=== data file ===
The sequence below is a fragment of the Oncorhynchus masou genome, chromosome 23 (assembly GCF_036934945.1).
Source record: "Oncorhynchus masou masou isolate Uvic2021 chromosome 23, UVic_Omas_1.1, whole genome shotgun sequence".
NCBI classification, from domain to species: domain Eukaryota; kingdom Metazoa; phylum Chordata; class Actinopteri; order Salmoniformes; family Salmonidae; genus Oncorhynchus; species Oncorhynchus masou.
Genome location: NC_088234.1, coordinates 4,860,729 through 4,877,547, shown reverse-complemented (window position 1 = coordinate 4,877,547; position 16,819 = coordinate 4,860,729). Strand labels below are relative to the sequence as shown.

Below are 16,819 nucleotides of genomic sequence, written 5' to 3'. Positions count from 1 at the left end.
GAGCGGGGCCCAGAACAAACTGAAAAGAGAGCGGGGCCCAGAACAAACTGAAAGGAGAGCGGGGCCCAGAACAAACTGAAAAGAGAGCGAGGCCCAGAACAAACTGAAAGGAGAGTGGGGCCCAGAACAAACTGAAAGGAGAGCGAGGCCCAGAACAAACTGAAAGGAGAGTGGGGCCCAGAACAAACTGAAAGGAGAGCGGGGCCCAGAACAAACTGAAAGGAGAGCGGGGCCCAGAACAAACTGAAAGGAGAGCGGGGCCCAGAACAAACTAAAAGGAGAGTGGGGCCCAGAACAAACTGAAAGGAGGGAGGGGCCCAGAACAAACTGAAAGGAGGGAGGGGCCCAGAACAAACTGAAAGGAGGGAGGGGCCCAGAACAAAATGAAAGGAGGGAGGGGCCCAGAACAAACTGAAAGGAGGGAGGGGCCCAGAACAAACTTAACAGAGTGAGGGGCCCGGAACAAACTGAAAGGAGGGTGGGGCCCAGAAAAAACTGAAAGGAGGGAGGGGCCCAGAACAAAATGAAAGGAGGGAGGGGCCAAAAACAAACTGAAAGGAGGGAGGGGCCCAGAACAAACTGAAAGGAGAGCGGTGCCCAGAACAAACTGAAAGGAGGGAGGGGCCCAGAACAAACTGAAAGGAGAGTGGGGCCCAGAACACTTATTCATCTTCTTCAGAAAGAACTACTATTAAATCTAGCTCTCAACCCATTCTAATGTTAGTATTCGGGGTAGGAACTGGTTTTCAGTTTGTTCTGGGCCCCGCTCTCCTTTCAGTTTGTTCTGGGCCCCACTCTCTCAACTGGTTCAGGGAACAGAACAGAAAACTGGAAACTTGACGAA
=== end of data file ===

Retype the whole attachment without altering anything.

The sequence below is a fragment of the Oncorhynchus masou genome, chromosome 23 (assembly GCF_036934945.1).
Source record: "Oncorhynchus masou masou isolate Uvic2021 chromosome 23, UVic_Omas_1.1, whole genome shotgun sequence".
NCBI classification, from domain to species: domain Eukaryota; kingdom Metazoa; phylum Chordata; class Actinopteri; order Salmoniformes; family Salmonidae; genus Oncorhynchus; species Oncorhynchus masou.
Genome location: NC_088234.1, coordinates 4,860,729 through 4,877,547, shown reverse-complemented (window position 1 = coordinate 4,877,547; position 16,819 = coordinate 4,860,729). Strand labels below are relative to the sequence as shown.

Below are 16,819 nucleotides of genomic sequence, written 5' to 3'. Positions count from 1 at the left end.
GAGCGGGGCCCAGAACAAACTGAAAAGAGAGCGGGGCCCAGAACAAACTGAAAGGAGAGCGGGGCCCAGAACAAACTGAAAAGAGAGCGAGGCCCAGAACAAACTGAAAGGAGAGTGGGGCCCAGAACAAACTGAAAGGAGAGCGAGGCCCAGAACAAACTGAAAGGAGAGTGGGGCCCAGAACAAACTGAAAGGAGAGCGGGGCCCAGAACAAACTGAAAGGAGAGCGGGGCCCAGAACAAACTGAAAGGAGAGCGGGGCCCAGAACAAACTAAAAGGAGAGTGGGGCCCAGAACAAACTGAAAGGAGGGAGGGGCCCAGAACAAACTGAAAGGAGGGAGGGGCCCAGAACAAACTGAAAGGAGGGAGGGGCCCAGAACAAAATGAAAGGAGGGAGGGGCCCAGAACAAACTGAAAGGAGGGAGGGGCCCAGAACAAACTTAACAGAGTGAGGGGCCCGGAACAAACTGAAAGGAGGGTGGGGCCCAGAAAAAACTGAAAGGAGGGAGGGGCCCAGAACAAAATGAAAGGAGGGAGGGGCCAAAAACAAACTGAAAGGAGGGAGGGGCCCAGAACAAACTGAAAGGAGAGCGGTGCCCAGAACAAACTGAAAGGAGGGAGGGGCCCAGAACAAACTGAAAGGAGAGTGGGGCCCAGAACACTTATTCATCTTCTTCAGAAAGAACTACTATTAAATCTAGCTCTCAACCCATTCTAATGTTAGTATTCGGGGTAGGAACTGGTTTTCAGTTTGTTCTGGGCCCCGCTCTCCTTTCAGTTTGTTCTGGGCCCCACTCTCTCAACTGGTTCAGGGAACAGAACAGAAAACTGGAAACTTGACGAA